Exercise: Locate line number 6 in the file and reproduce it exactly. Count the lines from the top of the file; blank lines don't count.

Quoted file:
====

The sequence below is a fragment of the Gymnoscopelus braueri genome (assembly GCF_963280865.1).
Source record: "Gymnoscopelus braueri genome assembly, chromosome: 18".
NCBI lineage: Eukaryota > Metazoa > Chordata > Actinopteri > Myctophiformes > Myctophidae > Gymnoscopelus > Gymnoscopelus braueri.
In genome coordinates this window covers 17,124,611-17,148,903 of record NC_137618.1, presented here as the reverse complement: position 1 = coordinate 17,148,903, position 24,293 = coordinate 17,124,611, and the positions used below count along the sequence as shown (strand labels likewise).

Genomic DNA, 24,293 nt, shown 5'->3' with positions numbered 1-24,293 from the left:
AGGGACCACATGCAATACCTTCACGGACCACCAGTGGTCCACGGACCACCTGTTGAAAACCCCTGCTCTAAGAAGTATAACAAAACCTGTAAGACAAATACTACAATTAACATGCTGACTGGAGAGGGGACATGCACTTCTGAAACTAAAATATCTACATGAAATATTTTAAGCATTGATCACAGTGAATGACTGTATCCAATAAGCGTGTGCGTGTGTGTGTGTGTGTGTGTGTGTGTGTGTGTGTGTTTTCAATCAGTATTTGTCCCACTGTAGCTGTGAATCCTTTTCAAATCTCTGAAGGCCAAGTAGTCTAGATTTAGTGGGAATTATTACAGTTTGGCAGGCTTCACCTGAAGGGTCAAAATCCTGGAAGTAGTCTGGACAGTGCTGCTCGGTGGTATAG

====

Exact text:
AGGGACCACATGCAATACCTTCACGGACCACCAGTGGTCCACGGACCACCTGTTGAAAACCCCTGCTCTAAGAAGTATAACAAAACCTGTAAGACAAATACTACAATTAACATGCTGACTGGAGAGGGGACATGCACTTCTGAAACTAAAATATCTACATGAAATATTTTAAGCATTGATCACAGTGAATGACTGTATCCAATAAGCGTGTGCGTGTGTGTGTGTGTGTGTGTGTGTGTGTGTGTGTGTTTTCAATCAGTATTTGTCCCACTGTAGCTGTGAATCCTTTTCAAATCTCTGAAGGCCAAGTAGTCTAGATTTAGTGGGAATTATTACAGTTTGGCAGGCTTCACCTGAAGGGTCAAAATCCTGGAAGTAGTCTGGACAGTGCTGCTCGGTGGTATAG